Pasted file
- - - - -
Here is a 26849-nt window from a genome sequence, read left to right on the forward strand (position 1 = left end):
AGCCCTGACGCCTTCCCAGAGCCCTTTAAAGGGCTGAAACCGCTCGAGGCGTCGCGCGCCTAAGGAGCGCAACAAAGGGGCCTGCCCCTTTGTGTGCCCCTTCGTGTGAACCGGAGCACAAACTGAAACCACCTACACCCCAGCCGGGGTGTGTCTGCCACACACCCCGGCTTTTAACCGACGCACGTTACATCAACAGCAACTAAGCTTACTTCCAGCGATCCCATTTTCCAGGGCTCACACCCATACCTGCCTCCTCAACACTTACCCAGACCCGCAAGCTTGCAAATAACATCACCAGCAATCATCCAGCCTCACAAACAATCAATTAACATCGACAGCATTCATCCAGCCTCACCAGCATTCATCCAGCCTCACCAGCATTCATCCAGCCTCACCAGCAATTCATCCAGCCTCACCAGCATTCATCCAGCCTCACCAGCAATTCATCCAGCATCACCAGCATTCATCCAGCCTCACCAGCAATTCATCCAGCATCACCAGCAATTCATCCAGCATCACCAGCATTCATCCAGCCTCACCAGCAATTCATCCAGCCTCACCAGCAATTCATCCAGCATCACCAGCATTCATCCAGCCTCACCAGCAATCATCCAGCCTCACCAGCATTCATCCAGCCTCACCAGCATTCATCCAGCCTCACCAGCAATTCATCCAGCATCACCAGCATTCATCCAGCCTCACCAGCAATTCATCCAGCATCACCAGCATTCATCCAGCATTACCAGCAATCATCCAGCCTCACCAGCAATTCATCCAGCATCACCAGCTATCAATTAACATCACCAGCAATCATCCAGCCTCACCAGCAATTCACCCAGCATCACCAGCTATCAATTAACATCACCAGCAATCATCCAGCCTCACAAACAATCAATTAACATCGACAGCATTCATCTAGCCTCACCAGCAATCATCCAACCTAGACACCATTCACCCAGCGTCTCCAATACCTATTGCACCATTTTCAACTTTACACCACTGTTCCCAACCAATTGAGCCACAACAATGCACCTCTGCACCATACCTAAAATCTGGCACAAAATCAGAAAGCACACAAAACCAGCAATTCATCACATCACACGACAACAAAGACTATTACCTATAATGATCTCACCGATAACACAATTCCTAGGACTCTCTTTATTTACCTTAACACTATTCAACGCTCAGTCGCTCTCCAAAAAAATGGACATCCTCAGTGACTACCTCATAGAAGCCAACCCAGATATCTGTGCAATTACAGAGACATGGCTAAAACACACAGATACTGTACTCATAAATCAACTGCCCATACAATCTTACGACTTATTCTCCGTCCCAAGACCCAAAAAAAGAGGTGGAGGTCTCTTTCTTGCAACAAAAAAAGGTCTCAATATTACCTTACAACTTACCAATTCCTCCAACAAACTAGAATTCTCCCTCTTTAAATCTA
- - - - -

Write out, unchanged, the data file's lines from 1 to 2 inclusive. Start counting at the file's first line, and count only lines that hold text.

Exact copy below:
Here is a 26849-nt window from a genome sequence, read left to right on the forward strand (position 1 = left end):
AGCCCTGACGCCTTCCCAGAGCCCTTTAAAGGGCTGAAACCGCTCGAGGCGTCGCGCGCCTAAGGAGCGCAACAAAGGGGCCTGCCCCTTTGTGTGCCCCTTCGTGTGAACCGGAGCACAAACTGAAACCACCTACACCCCAGCCGGGGTGTGTCTGCCACACACCCCGGCTTTTAACCGACGCACGTTACATCAACAGCAACTAAGCTTACTTCCAGCGATCCCATTTTCCAGGGCTCACACCCATACCTGCCTCCTCAACACTTACCCAGACCCGCAAGCTTGCAAATAACATCACCAGCAATCATCCAGCCTCACAAACAATCAATTAACATCGACAGCATTCATCCAGCCTCACCAGCATTCATCCAGCCTCACCAGCATTCATCCAGCCTCACCAGCAATTCATCCAGCCTCACCAGCATTCATCCAGCCTCACCAGCAATTCATCCAGCATCACCAGCATTCATCCAGCCTCACCAGCAATTCATCCAGCATCACCAGCAATTCATCCAGCATCACCAGCATTCATCCAGCCTCACCAGCAATTCATCCAGCCTCACCAGCAATTCATCCAGCATCACCAGCATTCATCCAGCCTCACCAGCAATCATCCAGCCTCACCAGCATTCATCCAGCCTCACCAGCATTCATCCAGCCTCACCAGCAATTCATCCAGCATCACCAGCATTCATCCAGCCTCACCAGCAATTCATCCAGCATCACCAGCATTCATCCAGCATTACCAGCAATCATCCAGCCTCACCAGCAATTCATCCAGCATCACCAGCTATCAATTAACATCACCAGCAATCATCCAGCCTCACCAGCAATTCACCCAGCATCACCAGCTATCAATTAACATCACCAGCAATCATCCAGCCTCACAAACAATCAATTAACATCGACAGCATTCATCTAGCCTCACCAGCAATCATCCAACCTAGACACCATTCACCCAGCGTCTCCAATACCTATTGCACCATTTTCAACTTTACACCACTGTTCCCAACCAATTGAGCCACAACAATGCACCTCTGCACCATACCTAAAATCTGGCACAAAATCAGAAAGCACACAAAACCAGCAATTCATCACATCACACGACAACAAAGACTATTACCTATAATGATCTCACCGATAACACAATTCCTAGGACTCTCTTTATTTACCTTAACACTATTCAACGCTCAGTCGCTCTCCAAAAAAATGGACATCCTCAGTGACTACCTCATAGAAGCCAACCCAGATATCTGTGCAATTACAGAGACATGGCTAAAACACACAGATACTGTACTCATAAATCAACTGCCCATACAATCTTACGACTTATTCTCCGTCCCAAGACCCAAAAAAAGAGGTGGAGGTCTCTTTCTTGCAACAAAAAAAGGTCTCAATATTACCTTACAACTTACCAATTCCTCCAACAAACTAGAATTCTCCCTCTTTAAATCTA